Univ.-Prof. Dipl.-Ing. Dr. Martin Pinzger | Mi, 26.03.2014 | 17:00-18:30, HS 2
Abstract: Software repositories store a wealth of information about software projects including data about failures that get reported by testers and users. One of the main themes of the mining software repositories research is to use this rich information to prevent failures, for instance by training models that check the current release of a system and point out potential bugs. In this talk, I present examples of my research in mining software repositories to identify failure-prone source files and methods in several open source projects and failure-prone binaries in the Microsoft Windows Vista project. While the prediction models show promising results in pointing out failure-prone entities they leave room for many interpretations on what to do in order to prevent failures. Based on these examples and my observations I discuss several challenges of mining software repositories and potential applications.
This talk is part of / dieser Vortrag ist Teil der Ringvorlesung Informatik und Informationstechnik SS2014.
Abstract: Software is omnipresent. It is key to successful businesses and has become key to our social activities. As many systems, also software systems need to change in order to stay successful on the market. However, these changes cause software systems to become larger in size and more complex as described by Lehman’s Laws of Software Evolution. As a consequence, more resources are needed to maintain, or in general, evolve a software system. Evolving software systems is therefore mastering change and system complexity. The goal of my research and teaching is to provide software engineers with means to master this challenge.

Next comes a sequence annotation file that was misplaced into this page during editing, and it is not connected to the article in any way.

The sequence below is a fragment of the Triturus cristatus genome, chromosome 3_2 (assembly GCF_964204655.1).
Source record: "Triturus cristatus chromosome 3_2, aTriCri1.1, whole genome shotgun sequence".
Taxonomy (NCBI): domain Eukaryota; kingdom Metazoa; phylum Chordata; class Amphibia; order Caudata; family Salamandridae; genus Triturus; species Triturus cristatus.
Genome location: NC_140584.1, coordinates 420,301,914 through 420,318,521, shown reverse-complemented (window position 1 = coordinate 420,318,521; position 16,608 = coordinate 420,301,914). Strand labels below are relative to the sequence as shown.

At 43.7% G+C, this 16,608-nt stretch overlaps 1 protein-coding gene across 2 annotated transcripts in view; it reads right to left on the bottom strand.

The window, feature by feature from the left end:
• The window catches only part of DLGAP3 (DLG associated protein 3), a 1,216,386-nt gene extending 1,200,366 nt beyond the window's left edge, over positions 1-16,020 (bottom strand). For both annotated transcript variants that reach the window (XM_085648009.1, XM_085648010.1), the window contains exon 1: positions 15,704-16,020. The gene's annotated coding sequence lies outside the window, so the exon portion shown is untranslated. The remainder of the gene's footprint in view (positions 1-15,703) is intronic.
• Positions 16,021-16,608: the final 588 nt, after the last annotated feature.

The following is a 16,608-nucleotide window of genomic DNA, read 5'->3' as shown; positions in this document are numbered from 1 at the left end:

In this inauguration lecture, I outline several challenges of evolving software systems and present the ideas and findings from my recent research to address them. In particular, I show how we can use the history of software projects to identify critical parts of a software system and how we can use visualization techniques to help software engineers to understand the implementation of large, complex software systems including large spreadsheets.
CV: Martin Pinzger is Professor of Software Engineering and head of the Software Engineering Research Group at the University of Klagenfurt. His research interests cover various topics in designing and evolving software systems. He holds a PhD in Computer Science from the Vienna University of Technology, worked as a Senior Research Associate at the University of Zurich, and as an Assistant Professor at the Delft University of Technology. He is a recipient of the prestigious Dutch NWO Vidi grant and co-founder of the TU Delft start-up Infotron.